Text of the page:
I just finished working with a smart high school senior who has dreams of attending a Big 10 university next fall. In her Common App essay, she wanted to show admissions readers just how creative she is.
She succeeded, anchoring her story around a photo montage she crafted from her travels and hung on her bedroom wall. Looking at the photo display also helps keep her calm when she feels stressed from all the pressures from the outside world.
The story did everything colleges want in a Common App essay. It answered the prompt and showed in a genuine way that she is creative and knows how to relax. It was not the most complex essay I’ve read this year. For some reason, that started to bother me. Should we keep going? Could we improve it?
Even I knew the essay was finished, and even though she loved it, I started to doubt the work we had already done together. I wondered if I pushed her a little more, asked a few more questions, would she reflect more?
No. No. No.
That happens to me sometimes. I have to remind myself to let go.
Do you ever catch yourself saying these things after reading what should be a final draft of a student’s essay?
- He could have …
- She should have …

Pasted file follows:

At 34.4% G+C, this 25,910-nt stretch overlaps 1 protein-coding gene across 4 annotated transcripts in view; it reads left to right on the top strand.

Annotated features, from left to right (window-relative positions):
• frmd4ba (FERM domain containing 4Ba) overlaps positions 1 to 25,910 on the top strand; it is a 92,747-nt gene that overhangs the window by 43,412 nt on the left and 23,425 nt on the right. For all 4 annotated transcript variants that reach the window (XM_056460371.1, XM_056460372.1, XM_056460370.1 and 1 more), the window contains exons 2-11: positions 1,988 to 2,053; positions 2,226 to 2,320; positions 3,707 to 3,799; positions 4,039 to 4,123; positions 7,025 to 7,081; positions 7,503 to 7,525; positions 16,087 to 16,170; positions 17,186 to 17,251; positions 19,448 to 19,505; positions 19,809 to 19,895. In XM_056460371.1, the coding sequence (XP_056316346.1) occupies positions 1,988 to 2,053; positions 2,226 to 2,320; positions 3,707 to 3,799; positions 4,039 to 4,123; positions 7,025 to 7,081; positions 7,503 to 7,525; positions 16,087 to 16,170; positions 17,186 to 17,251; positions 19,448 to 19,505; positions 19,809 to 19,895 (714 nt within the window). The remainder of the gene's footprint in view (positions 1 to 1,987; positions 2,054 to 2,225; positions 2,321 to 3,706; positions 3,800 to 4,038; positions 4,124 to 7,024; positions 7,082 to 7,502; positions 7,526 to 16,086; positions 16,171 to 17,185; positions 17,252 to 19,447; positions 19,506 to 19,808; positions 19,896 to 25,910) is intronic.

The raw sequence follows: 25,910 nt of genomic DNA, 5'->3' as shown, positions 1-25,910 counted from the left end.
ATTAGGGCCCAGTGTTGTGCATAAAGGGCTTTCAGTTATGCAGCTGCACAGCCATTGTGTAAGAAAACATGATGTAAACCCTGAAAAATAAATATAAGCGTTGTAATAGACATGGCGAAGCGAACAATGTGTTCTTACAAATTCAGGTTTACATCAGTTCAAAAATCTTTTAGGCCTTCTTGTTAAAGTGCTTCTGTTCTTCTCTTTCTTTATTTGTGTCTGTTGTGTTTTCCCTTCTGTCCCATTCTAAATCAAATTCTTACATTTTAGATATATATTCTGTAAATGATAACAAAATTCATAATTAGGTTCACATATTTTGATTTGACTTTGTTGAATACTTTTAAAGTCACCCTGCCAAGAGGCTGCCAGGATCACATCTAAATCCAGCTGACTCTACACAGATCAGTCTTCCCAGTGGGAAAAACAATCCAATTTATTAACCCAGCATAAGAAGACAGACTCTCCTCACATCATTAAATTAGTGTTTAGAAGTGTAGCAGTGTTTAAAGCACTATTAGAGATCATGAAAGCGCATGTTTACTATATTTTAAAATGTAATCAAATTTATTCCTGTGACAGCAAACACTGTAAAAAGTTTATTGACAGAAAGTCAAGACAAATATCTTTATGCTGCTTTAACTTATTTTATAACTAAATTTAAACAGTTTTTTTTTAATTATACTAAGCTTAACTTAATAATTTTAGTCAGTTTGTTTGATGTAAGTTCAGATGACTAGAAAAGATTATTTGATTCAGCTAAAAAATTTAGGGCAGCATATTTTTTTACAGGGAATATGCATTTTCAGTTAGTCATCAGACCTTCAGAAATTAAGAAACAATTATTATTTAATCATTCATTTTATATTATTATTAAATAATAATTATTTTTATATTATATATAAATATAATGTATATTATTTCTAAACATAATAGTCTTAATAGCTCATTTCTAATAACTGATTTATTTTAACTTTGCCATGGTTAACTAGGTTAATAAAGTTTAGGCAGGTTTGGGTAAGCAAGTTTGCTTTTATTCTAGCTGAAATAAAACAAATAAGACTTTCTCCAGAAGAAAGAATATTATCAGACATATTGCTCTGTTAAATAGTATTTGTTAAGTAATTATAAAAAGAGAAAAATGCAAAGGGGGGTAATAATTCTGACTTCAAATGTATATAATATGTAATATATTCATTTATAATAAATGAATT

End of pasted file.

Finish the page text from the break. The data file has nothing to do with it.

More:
- I saw such potential …
Here are 3 things I do when I go to that place:
- Stop and Ask Myself: Whose essay is this, anyway?
- Reflect: Take my ego out of the equation and remember that the final essay reflects on the work we did together; it does not reflect on me.
- Remind myself: The student made choices along the way – about topic, about theme, about sentences and paragraphs. I might not agree with all of those choices, but I don’t need to.
It’s November, and the first deadlines have passed. It’s also crunch time, when counselors and other well-meaning adults tend to step in and help too much, which can result in over-edited student work. When that happens, the student’s voice gets lost, and the essays don’t sound genuine.
Breathe. Slow down before you get out that red pen. And please, remember to let go of that imperfect essay.
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How do you approach the college essay? We’d love to hear how you talk to your students when they panic, and what your biggest college essay challenges are. Feel free to email me firstname.lastname@example.org.
About the Author
Kim Lifton, a 2018 Top Voice in Education, LinkedIn, is President of Wow. We are a team of professional writers and teachers who understand the writing process inside and out. The Wow Method has been used by students to write application essays and resumes; by business owners to create blogs, websites and other communication materials; and by English teachers to improve student writing skills. We can even help you write a great poem or short story. If it involves words, we can help!